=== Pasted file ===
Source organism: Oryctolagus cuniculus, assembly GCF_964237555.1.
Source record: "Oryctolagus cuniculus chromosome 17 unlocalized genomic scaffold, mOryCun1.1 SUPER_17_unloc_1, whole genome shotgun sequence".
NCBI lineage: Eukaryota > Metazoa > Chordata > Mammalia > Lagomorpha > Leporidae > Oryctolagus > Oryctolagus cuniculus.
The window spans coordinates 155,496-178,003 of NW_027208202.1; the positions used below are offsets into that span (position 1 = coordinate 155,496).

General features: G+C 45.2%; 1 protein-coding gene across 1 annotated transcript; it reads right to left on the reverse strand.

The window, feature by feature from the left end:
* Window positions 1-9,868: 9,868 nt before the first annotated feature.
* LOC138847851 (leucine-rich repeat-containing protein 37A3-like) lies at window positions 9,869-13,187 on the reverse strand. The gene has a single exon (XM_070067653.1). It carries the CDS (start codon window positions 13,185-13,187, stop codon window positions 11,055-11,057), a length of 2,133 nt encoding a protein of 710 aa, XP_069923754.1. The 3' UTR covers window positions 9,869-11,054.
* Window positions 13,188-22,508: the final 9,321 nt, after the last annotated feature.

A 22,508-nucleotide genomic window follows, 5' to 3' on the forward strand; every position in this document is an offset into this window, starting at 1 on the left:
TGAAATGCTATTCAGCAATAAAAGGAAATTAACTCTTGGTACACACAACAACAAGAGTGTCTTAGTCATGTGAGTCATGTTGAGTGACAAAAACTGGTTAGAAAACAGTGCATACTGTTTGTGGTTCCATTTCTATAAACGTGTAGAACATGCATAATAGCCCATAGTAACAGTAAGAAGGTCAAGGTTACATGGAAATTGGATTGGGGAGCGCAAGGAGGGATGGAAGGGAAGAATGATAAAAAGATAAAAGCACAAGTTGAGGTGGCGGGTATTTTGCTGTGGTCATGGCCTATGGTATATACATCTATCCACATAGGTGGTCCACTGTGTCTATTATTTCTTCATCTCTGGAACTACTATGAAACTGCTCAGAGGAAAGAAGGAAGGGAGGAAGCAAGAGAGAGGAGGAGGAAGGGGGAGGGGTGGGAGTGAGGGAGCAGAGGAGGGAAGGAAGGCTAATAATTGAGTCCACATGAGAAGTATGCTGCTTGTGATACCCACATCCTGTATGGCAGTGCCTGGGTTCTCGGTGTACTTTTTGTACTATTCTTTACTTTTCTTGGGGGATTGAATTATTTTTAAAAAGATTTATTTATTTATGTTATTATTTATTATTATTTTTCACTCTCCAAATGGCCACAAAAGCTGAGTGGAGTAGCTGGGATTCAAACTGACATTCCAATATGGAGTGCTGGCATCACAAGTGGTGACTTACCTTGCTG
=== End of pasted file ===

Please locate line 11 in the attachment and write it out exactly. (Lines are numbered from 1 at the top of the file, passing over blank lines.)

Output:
TGAAATGCTATTCAGCAATAAAAGGAAATTAACTCTTGGTACACACAACAACAAGAGTGTCTTAGTCATGTGAGTCATGTTGAGTGACAAAAACTGGTTAGAAAACAGTGCATACTGTTTGTGGTTCCATTTCTATAAACGTGTAGAACATGCATAATAGCCCATAGTAACAGTAAGAAGGTCAAGGTTACATGGAAATTGGATTGGGGAGCGCAAGGAGGGATGGAAGGGAAGAATGATAAAAAGATAAAAGCACAAGTTGAGGTGGCGGGTATTTTGCTGTGGTCATGGCCTATGGTATATACATCTATCCACATAGGTGGTCCACTGTGTCTATTATTTCTTCATCTCTGGAACTACTATGAAACTGCTCAGAGGAAAGAAGGAAGGGAGGAAGCAAGAGAGAGGAGGAGGAAGGGGGAGGGGTGGGAGTGAGGGAGCAGAGGAGGGAAGGAAGGCTAATAATTGAGTCCACATGAGAAGTATGCTGCTTGTGATACCCACATCCTGTATGGCAGTGCCTGGGTTCTCGGTGTACTTTTTGTACTATTCTTTACTTTTCTTGGGGGATTGAATTATTTTTAAAAAGATTTATTTATTTATGTTATTATTTATTATTATTTTTCACTCTCCAAATGGCCACAAAAGCTGAGTGGAGTAGCTGGGATTCAAACTGACATTCCAATATGGAGTGCTGGCATCACAAGTGGTGACTTACCTTGCTG